Dear Mr Rawles,
It is possible that I am simply not an attentive reader of the Survival Blog, so I may have missed this.
However, it seems to me that rather than getting into technically very difficult and potentially very dangerous pursuits involving home-made brass & home-made primers, why not become proficient with a flintlock rifle?
Flintlocks never went completely out of style, and there are many, many excellent makers today.
In the hands of a practiced marksman, a flintlock is certainly the equal of any modern rifle out to 100 or 200 yards, and at the Battle of New Orleans, Kentucky riflemen brought down redcoats at 400 yards or more.
Firing a flintlock requires no fancy chemical primers: just black powder. Black powder is dangerous to make yourself, but it is chemically simpler than percussion primer powder. Round balls are convenient to cast from lead. And flints can be hand-knapped. A good rifle will be nearly 100% in ignition. The only drawback it seems to me is that it is a single shot per barrel per load, but two barrel rifles are not unknown.
All the very best, – Dr. W.A.
JWR Replies: We have covered blackpowder (BP) muzzleloaders on SurvivalBlog, but not nearly to the extent that the subject deserves. Back in February of Aught Six, I posted the following in reply to another letter on blackpowder arms: “I agree that BP guns do have a place in survival planning. However, if someone’s main goal is getting guns that are outside of Federal jurisdiction (with no purchase paperwork required in most locales), from a practical standpoint they are better off buying pre-1899 cartridge guns from the 1890s, such as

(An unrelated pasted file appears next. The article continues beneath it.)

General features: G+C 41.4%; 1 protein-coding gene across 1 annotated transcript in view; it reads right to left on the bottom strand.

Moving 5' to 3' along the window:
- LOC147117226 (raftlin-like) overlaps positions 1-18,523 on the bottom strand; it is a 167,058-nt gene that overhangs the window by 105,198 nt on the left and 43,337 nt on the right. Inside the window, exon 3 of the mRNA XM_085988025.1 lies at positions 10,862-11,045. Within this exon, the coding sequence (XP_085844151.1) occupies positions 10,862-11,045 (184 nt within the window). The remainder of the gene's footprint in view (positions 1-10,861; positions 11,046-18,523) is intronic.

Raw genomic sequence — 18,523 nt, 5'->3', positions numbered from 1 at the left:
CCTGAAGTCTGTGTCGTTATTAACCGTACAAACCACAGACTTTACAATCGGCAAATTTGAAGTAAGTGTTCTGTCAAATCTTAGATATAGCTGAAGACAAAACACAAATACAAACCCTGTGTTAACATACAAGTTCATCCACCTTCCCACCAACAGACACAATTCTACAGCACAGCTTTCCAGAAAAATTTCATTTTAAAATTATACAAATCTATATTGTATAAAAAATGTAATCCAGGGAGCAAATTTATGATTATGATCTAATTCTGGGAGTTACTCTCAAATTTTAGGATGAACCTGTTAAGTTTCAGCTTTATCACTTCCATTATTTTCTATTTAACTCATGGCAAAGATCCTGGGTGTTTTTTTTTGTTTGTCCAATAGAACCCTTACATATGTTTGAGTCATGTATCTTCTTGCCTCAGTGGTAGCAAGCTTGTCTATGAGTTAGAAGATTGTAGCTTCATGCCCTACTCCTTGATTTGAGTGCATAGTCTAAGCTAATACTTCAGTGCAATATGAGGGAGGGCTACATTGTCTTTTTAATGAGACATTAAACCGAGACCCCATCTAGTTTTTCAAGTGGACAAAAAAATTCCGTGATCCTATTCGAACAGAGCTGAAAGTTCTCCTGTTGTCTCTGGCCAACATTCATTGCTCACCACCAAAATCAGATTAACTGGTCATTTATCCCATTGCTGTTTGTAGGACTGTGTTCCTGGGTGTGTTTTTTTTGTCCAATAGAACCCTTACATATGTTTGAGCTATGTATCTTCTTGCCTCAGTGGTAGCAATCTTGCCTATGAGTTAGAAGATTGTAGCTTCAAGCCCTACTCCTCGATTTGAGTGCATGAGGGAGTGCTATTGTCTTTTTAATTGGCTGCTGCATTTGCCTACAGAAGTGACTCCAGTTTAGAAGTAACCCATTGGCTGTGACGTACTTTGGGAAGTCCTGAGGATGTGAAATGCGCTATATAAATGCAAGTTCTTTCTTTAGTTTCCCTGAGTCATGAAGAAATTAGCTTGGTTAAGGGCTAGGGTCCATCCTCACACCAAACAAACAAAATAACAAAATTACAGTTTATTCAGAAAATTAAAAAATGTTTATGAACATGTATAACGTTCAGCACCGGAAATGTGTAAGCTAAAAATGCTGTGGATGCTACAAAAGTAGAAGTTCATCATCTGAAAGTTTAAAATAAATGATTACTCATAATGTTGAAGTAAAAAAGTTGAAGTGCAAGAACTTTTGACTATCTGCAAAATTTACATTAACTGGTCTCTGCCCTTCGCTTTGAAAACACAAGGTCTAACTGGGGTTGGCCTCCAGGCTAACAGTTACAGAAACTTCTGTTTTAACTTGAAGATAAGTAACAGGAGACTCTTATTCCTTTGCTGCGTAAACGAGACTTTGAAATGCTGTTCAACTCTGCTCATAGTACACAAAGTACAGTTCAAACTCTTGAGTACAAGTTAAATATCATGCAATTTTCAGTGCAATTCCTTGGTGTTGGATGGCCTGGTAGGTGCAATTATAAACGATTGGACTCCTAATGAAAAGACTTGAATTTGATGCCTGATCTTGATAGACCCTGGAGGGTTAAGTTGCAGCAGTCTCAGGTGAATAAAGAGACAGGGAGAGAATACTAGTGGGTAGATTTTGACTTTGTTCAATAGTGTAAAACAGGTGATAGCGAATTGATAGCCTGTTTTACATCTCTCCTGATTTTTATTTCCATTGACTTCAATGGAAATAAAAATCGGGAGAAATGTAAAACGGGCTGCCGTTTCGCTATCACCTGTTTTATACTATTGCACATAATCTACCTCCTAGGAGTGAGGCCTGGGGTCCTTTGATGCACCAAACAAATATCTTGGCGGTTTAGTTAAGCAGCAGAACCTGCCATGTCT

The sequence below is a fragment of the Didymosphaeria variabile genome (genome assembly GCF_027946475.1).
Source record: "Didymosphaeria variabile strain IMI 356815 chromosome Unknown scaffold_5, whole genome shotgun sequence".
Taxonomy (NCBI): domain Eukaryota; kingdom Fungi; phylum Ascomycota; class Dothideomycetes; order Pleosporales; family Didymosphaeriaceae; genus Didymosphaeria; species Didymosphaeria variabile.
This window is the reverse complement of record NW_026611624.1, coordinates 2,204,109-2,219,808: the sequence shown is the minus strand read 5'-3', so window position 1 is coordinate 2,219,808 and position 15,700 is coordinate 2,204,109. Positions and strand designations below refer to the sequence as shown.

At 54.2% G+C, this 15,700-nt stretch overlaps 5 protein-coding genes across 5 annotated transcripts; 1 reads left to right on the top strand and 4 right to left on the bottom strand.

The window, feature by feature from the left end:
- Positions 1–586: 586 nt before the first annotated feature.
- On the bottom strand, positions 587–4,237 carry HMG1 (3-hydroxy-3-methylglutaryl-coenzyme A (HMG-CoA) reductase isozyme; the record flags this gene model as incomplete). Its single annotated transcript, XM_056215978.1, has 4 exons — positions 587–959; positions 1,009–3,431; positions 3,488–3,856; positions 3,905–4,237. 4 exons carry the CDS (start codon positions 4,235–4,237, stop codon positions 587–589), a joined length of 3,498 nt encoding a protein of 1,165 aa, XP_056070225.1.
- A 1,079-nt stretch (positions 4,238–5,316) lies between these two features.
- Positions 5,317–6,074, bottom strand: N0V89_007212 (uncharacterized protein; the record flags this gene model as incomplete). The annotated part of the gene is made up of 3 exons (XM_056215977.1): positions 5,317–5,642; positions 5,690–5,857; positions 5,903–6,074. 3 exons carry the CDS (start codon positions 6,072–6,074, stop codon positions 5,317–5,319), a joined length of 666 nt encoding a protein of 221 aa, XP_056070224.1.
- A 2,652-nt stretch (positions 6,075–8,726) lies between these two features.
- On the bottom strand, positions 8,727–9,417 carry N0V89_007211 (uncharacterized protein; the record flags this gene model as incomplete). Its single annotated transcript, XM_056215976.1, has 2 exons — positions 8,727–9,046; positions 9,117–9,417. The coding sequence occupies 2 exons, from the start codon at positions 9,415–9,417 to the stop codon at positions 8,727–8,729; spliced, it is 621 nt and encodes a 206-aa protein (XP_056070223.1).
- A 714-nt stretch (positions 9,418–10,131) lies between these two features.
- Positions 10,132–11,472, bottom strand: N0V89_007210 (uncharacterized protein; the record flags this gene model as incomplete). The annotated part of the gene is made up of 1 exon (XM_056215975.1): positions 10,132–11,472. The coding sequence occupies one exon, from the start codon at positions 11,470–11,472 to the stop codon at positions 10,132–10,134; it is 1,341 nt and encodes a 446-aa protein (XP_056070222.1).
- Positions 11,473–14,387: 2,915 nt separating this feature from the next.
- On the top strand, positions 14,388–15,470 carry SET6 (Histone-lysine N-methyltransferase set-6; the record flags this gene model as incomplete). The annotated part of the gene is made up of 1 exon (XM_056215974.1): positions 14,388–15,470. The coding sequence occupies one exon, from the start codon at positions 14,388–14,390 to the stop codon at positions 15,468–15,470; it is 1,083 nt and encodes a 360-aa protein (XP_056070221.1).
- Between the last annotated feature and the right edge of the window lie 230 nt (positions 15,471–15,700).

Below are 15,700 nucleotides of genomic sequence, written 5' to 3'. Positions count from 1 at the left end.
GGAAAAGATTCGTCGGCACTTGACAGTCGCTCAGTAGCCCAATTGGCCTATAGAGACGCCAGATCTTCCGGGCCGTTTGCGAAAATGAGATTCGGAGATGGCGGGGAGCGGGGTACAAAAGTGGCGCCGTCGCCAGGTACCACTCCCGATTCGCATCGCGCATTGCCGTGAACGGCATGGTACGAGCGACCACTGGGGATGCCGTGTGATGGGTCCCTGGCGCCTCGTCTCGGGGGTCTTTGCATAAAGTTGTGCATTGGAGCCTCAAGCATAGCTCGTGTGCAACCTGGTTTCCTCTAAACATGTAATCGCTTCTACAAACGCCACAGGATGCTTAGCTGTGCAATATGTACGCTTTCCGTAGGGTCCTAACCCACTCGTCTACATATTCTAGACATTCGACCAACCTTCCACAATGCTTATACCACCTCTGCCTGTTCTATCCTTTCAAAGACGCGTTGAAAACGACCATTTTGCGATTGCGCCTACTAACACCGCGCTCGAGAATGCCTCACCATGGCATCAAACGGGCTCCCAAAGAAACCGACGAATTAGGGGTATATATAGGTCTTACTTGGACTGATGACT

the Mausers and the S&W top break revolvers that are sold by dealers such as The Pre-1899 Specialist. If, in contrast, the intent is to have guns that will remain useful in the event of a multi-generational societal collapse, them BP guns make a lot of sense. Lead for bullet/ball casting can be stored in quantity, and even salvaged wheel weights or battery plate lead could be
Black powder and percussion caps could conceivably be “home brewed”–although there are some serious safety considerations.
BP arms have lower velocity and hence less stopping power than modern smokeless powder cartridge guns. However, they can still be fairly reliable stoppers. I would NOT want to be a burglar confronted by a homeowner that is holding a pair of Ruger Old Army .44 percussion cap revolvers! OBTW, since black powder leaves a hygroscopic residue that is inherently corrosive, I recommend buying stainless steel guns whenever possible. So make that a pair of stainless steel Ruger Old Army .44 percussion cap revolvers. If you ever envision BP guns being pressed into service for self-defense, then get models that optimize fast follow-up shots and fast reloading.
For example, consider the the Kodiak double rifle. (Up to .72 caliber rifles,. plus 12 and 10 gauge shotgun variants.) Some brands of BP revolvers have cylinders that are relatively quick to change. For those, it makes sense to buy two or three spare cylinders for each gun that can be kept loaded. Of course be sure to have each gun tested with all of the cylinders to make sure that they all function and “register” correctly.